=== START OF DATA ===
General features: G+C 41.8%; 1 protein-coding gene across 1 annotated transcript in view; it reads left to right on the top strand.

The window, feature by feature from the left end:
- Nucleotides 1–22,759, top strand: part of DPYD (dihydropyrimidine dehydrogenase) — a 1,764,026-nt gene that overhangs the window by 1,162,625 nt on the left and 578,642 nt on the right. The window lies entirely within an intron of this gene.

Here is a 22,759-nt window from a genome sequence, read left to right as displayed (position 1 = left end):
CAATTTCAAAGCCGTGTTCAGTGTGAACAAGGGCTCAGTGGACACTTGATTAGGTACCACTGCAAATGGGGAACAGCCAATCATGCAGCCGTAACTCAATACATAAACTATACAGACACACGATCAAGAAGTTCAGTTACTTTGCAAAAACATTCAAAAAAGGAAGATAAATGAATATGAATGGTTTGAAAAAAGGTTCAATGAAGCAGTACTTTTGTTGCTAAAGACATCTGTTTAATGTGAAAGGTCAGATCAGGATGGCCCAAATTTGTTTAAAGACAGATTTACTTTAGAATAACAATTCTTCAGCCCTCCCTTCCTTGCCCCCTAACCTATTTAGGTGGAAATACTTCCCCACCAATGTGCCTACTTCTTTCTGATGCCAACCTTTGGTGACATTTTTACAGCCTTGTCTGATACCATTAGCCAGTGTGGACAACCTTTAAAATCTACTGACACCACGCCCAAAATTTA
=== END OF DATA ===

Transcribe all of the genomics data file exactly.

General features: G+C 41.8%; 1 protein-coding gene across 1 annotated transcript in view; it reads left to right on the top strand.

The window, feature by feature from the left end:
- Nucleotides 1–22,759, top strand: part of DPYD (dihydropyrimidine dehydrogenase) — a 1,764,026-nt gene that overhangs the window by 1,162,625 nt on the left and 578,642 nt on the right. The window lies entirely within an intron of this gene.

Here is a 22,759-nt window from a genome sequence, read left to right as displayed (position 1 = left end):
CAATTTCAAAGCCGTGTTCAGTGTGAACAAGGGCTCAGTGGACACTTGATTAGGTACCACTGCAAATGGGGAACAGCCAATCATGCAGCCGTAACTCAATACATAAACTATACAGACACACGATCAAGAAGTTCAGTTACTTTGCAAAAACATTCAAAAAAGGAAGATAAATGAATATGAATGGTTTGAAAAAAGGTTCAATGAAGCAGTACTTTTGTTGCTAAAGACATCTGTTTAATGTGAAAGGTCAGATCAGGATGGCCCAAATTTGTTTAAAGACAGATTTACTTTAGAATAACAATTCTTCAGCCCTCCCTTCCTTGCCCCCTAACCTATTTAGGTGGAAATACTTCCCCACCAATGTGCCTACTTCTTTCTGATGCCAACCTTTGGTGACATTTTTACAGCCTTGTCTGATACCATTAGCCAGTGTGGACAACCTTTAAAATCTACTGACACCACGCCCAAAATTTA